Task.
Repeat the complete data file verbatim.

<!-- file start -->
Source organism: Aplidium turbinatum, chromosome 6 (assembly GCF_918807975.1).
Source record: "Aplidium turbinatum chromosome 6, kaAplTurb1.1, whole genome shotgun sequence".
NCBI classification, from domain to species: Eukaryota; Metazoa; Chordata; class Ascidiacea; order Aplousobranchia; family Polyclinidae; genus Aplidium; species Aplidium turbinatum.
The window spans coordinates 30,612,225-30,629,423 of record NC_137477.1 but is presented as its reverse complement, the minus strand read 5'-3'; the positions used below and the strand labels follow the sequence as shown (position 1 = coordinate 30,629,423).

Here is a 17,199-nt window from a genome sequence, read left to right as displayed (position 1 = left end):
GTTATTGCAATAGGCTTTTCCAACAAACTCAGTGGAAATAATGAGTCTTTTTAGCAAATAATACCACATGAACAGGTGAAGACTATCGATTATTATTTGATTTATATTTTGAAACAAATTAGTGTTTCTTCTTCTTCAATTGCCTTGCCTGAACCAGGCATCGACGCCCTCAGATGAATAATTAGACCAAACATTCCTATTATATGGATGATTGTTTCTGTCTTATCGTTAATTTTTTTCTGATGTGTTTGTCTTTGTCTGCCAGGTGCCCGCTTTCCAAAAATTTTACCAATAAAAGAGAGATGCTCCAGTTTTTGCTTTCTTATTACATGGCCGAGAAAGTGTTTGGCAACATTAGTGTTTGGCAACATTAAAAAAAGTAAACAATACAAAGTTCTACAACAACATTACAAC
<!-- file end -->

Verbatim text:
Source organism: Aplidium turbinatum, chromosome 6 (assembly GCF_918807975.1).
Source record: "Aplidium turbinatum chromosome 6, kaAplTurb1.1, whole genome shotgun sequence".
NCBI classification, from domain to species: Eukaryota; Metazoa; Chordata; class Ascidiacea; order Aplousobranchia; family Polyclinidae; genus Aplidium; species Aplidium turbinatum.
The window spans coordinates 30,612,225-30,629,423 of record NC_137477.1 but is presented as its reverse complement, the minus strand read 5'-3'; the positions used below and the strand labels follow the sequence as shown (position 1 = coordinate 30,629,423).

Here is a 17,199-nt window from a genome sequence, read left to right as displayed (position 1 = left end):
GTTATTGCAATAGGCTTTTCCAACAAACTCAGTGGAAATAATGAGTCTTTTTAGCAAATAATACCACATGAACAGGTGAAGACTATCGATTATTATTTGATTTATATTTTGAAACAAATTAGTGTTTCTTCTTCTTCAATTGCCTTGCCTGAACCAGGCATCGACGCCCTCAGATGAATAATTAGACCAAACATTCCTATTATATGGATGATTGTTTCTGTCTTATCGTTAATTTTTTTCTGATGTGTTTGTCTTTGTCTGCCAGGTGCCCGCTTTCCAAAAATTTTACCAATAAAAGAGAGATGCTCCAGTTTTTGCTTTCTTATTACATGGCCGAGAAAGTGTTTGGCAACATTAGTGTTTGGCAACATTAAAAAAAGTAAACAATACAAAGTTCTACAACAACATTACAAC